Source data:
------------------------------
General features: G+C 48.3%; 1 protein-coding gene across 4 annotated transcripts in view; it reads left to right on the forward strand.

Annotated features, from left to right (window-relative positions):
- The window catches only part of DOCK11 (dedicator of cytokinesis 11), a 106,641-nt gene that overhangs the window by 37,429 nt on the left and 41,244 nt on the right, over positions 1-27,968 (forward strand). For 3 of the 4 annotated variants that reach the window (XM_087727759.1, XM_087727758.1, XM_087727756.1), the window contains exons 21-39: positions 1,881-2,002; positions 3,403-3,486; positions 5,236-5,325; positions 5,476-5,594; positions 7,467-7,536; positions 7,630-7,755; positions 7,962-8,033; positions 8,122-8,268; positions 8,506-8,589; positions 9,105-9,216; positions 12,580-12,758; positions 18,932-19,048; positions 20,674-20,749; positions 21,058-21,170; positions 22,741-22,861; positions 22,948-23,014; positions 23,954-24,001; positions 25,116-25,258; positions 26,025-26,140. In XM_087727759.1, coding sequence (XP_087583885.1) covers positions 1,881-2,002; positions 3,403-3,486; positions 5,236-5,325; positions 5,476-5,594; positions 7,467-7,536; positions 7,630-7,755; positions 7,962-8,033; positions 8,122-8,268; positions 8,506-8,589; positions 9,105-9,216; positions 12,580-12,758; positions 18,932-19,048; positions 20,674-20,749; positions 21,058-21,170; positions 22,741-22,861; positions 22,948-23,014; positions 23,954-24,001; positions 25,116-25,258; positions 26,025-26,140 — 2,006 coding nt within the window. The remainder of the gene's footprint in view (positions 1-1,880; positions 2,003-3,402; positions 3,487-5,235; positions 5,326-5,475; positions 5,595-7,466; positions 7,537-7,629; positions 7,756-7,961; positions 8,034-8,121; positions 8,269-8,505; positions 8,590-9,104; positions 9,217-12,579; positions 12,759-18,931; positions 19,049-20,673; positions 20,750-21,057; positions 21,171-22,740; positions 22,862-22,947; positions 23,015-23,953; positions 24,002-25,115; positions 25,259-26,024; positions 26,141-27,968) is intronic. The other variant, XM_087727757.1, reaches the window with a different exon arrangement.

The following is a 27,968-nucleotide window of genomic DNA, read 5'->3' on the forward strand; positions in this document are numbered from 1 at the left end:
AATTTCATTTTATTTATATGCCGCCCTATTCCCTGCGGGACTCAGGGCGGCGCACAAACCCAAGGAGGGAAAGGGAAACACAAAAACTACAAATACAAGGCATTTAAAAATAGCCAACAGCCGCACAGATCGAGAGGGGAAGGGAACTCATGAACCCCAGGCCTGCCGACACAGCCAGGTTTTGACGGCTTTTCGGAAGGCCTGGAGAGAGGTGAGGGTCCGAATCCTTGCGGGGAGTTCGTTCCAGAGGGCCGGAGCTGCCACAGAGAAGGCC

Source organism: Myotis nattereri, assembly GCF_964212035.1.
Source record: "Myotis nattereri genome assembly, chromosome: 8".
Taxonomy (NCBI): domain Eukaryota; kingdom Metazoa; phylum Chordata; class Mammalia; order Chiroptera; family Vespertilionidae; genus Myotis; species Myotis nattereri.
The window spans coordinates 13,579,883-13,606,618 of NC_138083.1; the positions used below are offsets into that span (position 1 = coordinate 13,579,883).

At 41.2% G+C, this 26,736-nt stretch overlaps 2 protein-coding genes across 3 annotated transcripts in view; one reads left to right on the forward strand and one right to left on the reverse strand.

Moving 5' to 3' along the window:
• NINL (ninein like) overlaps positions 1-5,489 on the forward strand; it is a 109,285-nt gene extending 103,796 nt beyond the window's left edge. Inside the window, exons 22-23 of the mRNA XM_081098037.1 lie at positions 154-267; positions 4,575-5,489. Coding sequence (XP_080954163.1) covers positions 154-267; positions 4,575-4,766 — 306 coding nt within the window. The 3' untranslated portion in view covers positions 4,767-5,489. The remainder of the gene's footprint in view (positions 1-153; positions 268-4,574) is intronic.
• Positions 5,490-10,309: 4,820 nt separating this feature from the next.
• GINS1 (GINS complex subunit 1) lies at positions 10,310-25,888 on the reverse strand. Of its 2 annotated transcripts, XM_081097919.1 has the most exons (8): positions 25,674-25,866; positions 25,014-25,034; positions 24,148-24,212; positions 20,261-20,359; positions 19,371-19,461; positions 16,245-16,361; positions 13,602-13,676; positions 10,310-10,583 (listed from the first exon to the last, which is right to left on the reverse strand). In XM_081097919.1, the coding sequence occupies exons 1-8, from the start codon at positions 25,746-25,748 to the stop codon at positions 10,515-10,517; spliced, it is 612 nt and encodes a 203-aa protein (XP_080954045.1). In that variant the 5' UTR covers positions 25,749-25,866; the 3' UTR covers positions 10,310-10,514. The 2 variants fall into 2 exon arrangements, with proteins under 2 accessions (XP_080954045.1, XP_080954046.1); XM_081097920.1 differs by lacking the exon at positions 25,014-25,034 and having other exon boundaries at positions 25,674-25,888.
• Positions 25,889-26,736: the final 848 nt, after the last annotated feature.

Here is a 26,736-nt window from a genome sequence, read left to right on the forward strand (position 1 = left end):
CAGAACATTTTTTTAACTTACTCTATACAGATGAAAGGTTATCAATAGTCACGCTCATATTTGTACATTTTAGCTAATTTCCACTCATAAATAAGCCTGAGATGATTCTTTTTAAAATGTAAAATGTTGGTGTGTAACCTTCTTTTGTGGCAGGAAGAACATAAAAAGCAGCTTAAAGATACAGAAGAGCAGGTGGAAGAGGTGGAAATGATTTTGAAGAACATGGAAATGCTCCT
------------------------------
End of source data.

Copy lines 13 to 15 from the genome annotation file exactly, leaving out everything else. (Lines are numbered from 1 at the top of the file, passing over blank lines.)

• Positions 5,490-10,309: 4,820 nt separating this feature from the next.
• GINS1 (GINS complex subunit 1) lies at positions 10,310-25,888 on the reverse strand. Of its 2 annotated transcripts, XM_081097919.1 has the most exons (8): positions 25,674-25,866; positions 25,014-25,034; positions 24,148-24,212; positions 20,261-20,359; positions 19,371-19,461; positions 16,245-16,361; positions 13,602-13,676; positions 10,310-10,583 (listed from the first exon to the last, which is right to left on the reverse strand). In XM_081097919.1, the coding sequence occupies exons 1-8, from the start codon at positions 25,746-25,748 to the stop codon at positions 10,515-10,517; spliced, it is 612 nt and encodes a 203-aa protein (XP_080954045.1). In that variant the 5' UTR covers positions 25,749-25,866; the 3' UTR covers positions 10,310-10,514. The 2 variants fall into 2 exon arrangements, with proteins under 2 accessions (XP_080954045.1, XP_080954046.1); XM_081097920.1 differs by lacking the exon at positions 25,014-25,034 and having other exon boundaries at positions 25,674-25,888.
• Positions 25,889-26,736: the final 848 nt, after the last annotated feature.